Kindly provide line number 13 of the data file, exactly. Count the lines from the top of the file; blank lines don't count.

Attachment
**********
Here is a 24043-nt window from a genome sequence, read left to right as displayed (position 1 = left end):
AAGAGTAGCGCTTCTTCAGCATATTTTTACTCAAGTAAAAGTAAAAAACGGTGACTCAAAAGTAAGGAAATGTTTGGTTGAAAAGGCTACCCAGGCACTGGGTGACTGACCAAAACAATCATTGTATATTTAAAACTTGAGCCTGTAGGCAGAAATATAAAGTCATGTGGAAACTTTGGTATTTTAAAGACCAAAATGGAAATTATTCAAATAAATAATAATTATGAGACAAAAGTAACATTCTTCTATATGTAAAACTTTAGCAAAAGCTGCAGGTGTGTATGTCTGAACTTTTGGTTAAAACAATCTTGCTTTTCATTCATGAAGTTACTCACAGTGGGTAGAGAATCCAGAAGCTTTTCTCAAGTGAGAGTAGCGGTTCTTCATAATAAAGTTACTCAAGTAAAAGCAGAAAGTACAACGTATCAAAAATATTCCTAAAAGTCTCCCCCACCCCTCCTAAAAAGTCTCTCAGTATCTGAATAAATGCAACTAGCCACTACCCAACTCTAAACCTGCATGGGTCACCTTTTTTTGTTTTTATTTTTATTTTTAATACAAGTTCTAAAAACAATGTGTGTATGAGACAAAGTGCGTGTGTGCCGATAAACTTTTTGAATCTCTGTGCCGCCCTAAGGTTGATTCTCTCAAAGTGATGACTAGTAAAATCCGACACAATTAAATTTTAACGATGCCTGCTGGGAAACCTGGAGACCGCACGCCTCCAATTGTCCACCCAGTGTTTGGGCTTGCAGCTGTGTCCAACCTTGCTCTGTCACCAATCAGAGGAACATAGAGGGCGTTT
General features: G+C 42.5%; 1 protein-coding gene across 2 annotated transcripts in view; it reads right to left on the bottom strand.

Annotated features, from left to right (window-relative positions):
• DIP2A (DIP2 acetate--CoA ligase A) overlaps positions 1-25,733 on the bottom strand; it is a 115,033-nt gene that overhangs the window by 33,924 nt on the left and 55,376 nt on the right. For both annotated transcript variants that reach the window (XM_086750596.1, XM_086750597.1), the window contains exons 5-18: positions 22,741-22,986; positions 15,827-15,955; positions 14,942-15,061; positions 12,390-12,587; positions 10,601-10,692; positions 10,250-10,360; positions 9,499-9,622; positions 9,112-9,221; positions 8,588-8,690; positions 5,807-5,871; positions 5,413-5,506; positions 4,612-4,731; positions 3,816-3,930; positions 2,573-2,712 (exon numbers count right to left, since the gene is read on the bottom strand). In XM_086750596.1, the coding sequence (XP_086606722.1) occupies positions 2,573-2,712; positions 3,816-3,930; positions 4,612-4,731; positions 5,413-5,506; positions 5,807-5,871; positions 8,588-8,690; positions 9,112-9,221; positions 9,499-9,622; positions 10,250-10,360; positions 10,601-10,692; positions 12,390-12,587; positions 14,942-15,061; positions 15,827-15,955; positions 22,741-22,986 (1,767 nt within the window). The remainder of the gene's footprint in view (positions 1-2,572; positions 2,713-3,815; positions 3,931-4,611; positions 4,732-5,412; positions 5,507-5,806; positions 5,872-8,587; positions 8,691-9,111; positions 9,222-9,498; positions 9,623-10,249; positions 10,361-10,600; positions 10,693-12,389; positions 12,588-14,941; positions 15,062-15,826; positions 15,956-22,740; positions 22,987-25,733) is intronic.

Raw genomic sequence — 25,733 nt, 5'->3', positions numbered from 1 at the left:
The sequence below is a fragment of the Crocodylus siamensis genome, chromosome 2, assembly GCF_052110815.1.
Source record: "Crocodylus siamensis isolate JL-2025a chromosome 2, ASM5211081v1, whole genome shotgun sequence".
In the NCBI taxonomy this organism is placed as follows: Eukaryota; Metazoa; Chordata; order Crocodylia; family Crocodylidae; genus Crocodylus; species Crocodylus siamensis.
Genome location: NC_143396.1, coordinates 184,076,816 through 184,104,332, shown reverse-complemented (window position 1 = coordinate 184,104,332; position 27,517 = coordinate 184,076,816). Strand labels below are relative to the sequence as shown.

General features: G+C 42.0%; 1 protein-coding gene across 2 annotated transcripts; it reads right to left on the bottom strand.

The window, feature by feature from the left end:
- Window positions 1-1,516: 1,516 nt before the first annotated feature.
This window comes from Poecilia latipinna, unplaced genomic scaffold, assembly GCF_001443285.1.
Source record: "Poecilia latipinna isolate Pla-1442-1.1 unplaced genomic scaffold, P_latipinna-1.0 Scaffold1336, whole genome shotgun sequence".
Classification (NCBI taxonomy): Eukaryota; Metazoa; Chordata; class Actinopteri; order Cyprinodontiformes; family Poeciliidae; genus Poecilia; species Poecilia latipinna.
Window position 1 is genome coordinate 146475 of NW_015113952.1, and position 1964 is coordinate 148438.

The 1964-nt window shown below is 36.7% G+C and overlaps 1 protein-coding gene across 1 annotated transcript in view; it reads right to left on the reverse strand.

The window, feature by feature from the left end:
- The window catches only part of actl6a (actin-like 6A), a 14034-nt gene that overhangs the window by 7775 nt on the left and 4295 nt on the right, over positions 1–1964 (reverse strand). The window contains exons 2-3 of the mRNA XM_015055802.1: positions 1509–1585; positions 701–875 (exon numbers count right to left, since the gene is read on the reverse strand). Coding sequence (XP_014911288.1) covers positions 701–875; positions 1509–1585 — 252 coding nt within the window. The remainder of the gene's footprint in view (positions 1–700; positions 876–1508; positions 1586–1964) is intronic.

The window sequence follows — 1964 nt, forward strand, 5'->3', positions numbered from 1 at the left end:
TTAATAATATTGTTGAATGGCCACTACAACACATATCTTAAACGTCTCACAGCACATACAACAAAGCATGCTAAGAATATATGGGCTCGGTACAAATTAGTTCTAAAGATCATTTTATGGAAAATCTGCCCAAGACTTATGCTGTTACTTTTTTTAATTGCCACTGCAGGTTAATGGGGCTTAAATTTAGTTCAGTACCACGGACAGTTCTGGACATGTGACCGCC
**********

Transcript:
- Window positions 1-1,516: 1,516 nt before the first annotated feature.